At Beginnings, we accept feelings of failure and frustration. We acknowledge that children are sometimes sad or angry. We respect their right to be disappointed.
Reading to children at night, responding to their smiles with a smile, returning their vocalizations with one of your own, touching them, holding them - all of these further a child's brain development and future potential, even in the earliest months. – Dr. T. Berry Brazelton
March marks the passing of Dr. T. Berry Brazelton, a world-renowned pediatrician who according to a tribute by Boston Children’s Hospital Chief Executive Sandra Fenwick “redefined how generations of pediatricians and parents view the physical and emotional well-being of children, worldwide.”
Dr. Brazelton was an acclaimed child development expert who revolutionized child-rearing. Noted an obituary in The Washington Post: “He bucked prevailing notions of his time by arguing that babies are not ‘lumps of clay’ but rather expressive beings whose behavior conveys their needs. Rather than instructing parents on child-rearing, he sought to help them read their babies’ cues.”
In addition to his work as a pediatrician, Dr. Brazelton was Professor of Pediatrics Emeritus at Harvard Medical School and widely considered one of the most influential scientists, clinicians, and advocates in pediatrics and child development of the twentieth century. According to Brazelton Touchpoints Center, the institute he founded, he was a prolific writer with over 200 scholarly papers and 30 books on pediatrics, child development and parenting. In addition, he developed the now widely used Neonatal Behavioral Assessment Scale that also bears his name. Recognizing that a baby is already highly developed, the Brazelton Neonatal Assessment Scale evaluates a newborn’s strengths, adaptive responses and possible vulnerabilities.
Touchpoints points out in their tribute to him: “Dr. Brazelton was able to take his scientific findings, and those of his colleagues, and help parlay them into dramatic, nationwide changes in practice, service delivery, and policy.”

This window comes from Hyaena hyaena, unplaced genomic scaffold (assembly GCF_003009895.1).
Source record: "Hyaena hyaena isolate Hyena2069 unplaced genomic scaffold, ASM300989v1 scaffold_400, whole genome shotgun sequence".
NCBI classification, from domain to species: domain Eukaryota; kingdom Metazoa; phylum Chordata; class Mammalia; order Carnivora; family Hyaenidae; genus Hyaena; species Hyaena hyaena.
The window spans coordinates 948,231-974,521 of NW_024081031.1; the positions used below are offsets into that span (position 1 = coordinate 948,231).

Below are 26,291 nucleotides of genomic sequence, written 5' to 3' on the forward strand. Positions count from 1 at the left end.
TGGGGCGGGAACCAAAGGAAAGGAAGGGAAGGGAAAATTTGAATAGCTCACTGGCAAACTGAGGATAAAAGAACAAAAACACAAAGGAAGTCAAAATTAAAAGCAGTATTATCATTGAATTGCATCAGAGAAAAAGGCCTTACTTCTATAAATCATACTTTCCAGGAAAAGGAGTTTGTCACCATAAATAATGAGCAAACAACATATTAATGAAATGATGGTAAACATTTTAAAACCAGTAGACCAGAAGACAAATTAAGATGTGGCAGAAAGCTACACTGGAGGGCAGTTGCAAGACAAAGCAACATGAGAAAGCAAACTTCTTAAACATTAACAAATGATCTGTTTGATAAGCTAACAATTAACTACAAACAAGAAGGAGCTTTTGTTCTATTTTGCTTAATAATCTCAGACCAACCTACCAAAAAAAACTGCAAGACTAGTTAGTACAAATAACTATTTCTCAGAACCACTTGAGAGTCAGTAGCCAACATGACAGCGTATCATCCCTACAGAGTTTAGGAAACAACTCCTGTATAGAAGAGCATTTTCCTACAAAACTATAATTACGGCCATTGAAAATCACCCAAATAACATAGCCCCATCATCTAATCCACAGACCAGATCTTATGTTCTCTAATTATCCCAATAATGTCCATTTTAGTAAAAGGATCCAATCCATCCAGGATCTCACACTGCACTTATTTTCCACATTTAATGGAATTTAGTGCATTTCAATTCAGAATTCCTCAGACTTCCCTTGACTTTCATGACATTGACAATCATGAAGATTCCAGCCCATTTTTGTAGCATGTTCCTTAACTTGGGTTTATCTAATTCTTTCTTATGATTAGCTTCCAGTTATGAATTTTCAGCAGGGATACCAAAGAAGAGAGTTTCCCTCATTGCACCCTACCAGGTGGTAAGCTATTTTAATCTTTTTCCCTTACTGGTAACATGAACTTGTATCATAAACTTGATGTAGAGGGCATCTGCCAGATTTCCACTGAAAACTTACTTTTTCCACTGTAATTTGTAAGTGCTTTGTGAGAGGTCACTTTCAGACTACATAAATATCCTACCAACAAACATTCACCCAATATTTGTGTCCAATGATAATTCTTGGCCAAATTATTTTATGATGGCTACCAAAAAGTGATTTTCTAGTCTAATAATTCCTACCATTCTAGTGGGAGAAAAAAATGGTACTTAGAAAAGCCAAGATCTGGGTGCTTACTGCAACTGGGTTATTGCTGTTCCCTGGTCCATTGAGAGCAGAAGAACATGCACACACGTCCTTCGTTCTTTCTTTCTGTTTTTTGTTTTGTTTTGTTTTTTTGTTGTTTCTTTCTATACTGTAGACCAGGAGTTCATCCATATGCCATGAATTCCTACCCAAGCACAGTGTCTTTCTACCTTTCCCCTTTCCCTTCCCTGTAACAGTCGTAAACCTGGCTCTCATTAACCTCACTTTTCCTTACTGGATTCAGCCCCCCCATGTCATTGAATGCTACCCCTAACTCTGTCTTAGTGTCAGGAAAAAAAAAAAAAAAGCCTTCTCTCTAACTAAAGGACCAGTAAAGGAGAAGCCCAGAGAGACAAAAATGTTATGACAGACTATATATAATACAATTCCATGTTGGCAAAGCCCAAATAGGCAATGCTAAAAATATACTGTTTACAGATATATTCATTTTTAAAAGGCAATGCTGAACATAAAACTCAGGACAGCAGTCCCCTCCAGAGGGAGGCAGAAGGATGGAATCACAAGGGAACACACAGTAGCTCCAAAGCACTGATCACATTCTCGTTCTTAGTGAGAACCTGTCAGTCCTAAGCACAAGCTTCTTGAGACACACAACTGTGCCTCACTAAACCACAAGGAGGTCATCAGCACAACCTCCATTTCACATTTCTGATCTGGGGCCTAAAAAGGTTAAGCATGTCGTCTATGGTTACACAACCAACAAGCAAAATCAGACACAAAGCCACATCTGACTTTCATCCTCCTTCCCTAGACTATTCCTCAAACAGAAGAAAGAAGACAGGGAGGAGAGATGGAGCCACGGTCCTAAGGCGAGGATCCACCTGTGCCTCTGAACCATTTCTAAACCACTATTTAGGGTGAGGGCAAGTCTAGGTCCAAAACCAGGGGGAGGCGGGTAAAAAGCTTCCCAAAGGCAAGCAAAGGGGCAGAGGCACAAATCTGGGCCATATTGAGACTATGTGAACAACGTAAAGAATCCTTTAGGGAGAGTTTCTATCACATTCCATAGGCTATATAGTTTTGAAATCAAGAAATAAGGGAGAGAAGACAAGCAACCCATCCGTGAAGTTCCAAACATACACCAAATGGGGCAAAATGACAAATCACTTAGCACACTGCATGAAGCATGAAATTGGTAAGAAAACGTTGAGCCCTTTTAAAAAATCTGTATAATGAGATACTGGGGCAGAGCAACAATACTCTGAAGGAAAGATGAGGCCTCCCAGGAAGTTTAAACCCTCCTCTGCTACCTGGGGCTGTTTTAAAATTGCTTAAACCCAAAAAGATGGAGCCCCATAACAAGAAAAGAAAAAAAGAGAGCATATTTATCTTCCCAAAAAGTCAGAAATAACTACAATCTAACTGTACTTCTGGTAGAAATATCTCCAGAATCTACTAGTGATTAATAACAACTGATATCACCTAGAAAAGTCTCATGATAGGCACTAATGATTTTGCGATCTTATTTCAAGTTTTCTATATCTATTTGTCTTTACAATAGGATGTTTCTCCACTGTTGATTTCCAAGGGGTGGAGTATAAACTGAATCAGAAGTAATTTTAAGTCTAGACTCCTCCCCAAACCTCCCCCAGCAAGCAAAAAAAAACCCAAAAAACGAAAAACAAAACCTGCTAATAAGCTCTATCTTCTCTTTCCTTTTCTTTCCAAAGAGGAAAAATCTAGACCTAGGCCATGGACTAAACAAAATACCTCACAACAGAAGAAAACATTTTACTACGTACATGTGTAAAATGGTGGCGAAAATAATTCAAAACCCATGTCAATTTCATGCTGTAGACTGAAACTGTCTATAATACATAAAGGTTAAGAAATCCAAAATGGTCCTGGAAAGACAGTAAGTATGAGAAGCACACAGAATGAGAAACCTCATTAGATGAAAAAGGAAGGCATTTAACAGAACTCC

Beginnings School and Child Development Center Founder Dr. Donna Housman remarks that Dr. Brazelton's work has deeply influenced the caregiving approach used at Beginnings.
“Dr. Brazelton’s work has been instrumental in informing the development of begin to...ECSEL,” she says. “Our approach is predicated on the knowledge that the early years are critical in a child’s emotional, cognitive and social development and that a responsive, attuned, and sensitive caregiver can foster that growth from birth.”
Dr. Housman adds: “The importance that Dr. Brazelton placed on the social, emotional, and cognitive development of young children from birth and his recognition of the foundational and reciprocal role that caregivers play in that development was groundbreaking.”
With Dr. Brazelton's death, pediatrics has lost a great clinician, public educator, and ambassador in this important field. His legacy will live on at Beginnings School and Child Development Center and throughout the world.
And, it was a nice reminder of feedback I have been meaning to share with you. Simply, our son is thriving at his new school. His teachers love him and consistently express how impressed they are with his maturity, his ability to read and adapt to the needs and emotions of his classmates, his patience, and his ability to get along with everyone. In all honesty, because he is a September birthday, I discounted some of this to the fact that he might be older than most of his peers. However, I recently learned that more than 50% of the class is already 5 (some before school started) and therefore, it is truly a testament to his growth.
Our son has always been in tune with emotions and empathy and that is one of the reasons the Beginnings approach and philosophy resonated with us. Now, seeing where he is in relation to his peers as well as how seamlessly he made the transition, only reinforces the importance of this work with children. It is HUGE and I wanted to thank you and his amazing teachers for all of the great work here.